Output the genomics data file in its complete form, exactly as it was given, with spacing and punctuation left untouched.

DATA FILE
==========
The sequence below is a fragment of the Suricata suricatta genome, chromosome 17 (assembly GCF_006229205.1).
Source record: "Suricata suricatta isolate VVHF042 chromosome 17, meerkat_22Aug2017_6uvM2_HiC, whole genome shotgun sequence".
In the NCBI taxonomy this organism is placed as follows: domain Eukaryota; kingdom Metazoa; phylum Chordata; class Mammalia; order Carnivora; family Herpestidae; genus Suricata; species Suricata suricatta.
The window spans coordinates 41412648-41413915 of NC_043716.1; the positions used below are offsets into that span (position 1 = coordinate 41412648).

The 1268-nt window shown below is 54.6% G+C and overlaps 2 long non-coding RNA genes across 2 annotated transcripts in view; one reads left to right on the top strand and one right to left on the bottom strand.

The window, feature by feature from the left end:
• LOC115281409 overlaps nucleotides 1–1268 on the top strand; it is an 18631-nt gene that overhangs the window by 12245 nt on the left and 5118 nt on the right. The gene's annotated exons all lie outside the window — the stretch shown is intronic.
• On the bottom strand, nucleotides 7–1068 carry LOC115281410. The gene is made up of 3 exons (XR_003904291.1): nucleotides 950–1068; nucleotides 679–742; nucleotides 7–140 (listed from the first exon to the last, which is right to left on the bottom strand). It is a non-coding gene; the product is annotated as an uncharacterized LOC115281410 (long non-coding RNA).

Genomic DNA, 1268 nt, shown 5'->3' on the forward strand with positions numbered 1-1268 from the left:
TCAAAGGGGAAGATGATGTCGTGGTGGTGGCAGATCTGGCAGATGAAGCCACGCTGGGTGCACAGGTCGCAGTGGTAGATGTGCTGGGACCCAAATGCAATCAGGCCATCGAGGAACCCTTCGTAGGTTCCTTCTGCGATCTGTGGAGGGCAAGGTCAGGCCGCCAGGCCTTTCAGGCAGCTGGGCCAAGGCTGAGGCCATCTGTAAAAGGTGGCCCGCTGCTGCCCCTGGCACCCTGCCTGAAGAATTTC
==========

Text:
The sequence below is a fragment of the Suricata suricatta genome, chromosome 17 (assembly GCF_006229205.1).
Source record: "Suricata suricatta isolate VVHF042 chromosome 17, meerkat_22Aug2017_6uvM2_HiC, whole genome shotgun sequence".
In the NCBI taxonomy this organism is placed as follows: domain Eukaryota; kingdom Metazoa; phylum Chordata; class Mammalia; order Carnivora; family Herpestidae; genus Suricata; species Suricata suricatta.
The window spans coordinates 41412648-41413915 of NC_043716.1; the positions used below are offsets into that span (position 1 = coordinate 41412648).

The 1268-nt window shown below is 54.6% G+C and overlaps 2 long non-coding RNA genes across 2 annotated transcripts in view; one reads left to right on the top strand and one right to left on the bottom strand.

The window, feature by feature from the left end:
• LOC115281409 overlaps nucleotides 1–1268 on the top strand; it is an 18631-nt gene that overhangs the window by 12245 nt on the left and 5118 nt on the right. The gene's annotated exons all lie outside the window — the stretch shown is intronic.
• On the bottom strand, nucleotides 7–1068 carry LOC115281410. The gene is made up of 3 exons (XR_003904291.1): nucleotides 950–1068; nucleotides 679–742; nucleotides 7–140 (listed from the first exon to the last, which is right to left on the bottom strand). It is a non-coding gene; the product is annotated as an uncharacterized LOC115281410 (long non-coding RNA).

Genomic DNA, 1268 nt, shown 5'->3' on the forward strand with positions numbered 1-1268 from the left:
TCAAAGGGGAAGATGATGTCGTGGTGGTGGCAGATCTGGCAGATGAAGCCACGCTGGGTGCACAGGTCGCAGTGGTAGATGTGCTGGGACCCAAATGCAATCAGGCCATCGAGGAACCCTTCGTAGGTTCCTTCTGCGATCTGTGGAGGGCAAGGTCAGGCCGCCAGGCCTTTCAGGCAGCTGGGCCAAGGCTGAGGCCATCTGTAAAAGGTGGCCCGCTGCTGCCCCTGGCACCCTGCCTGAAGAATTTC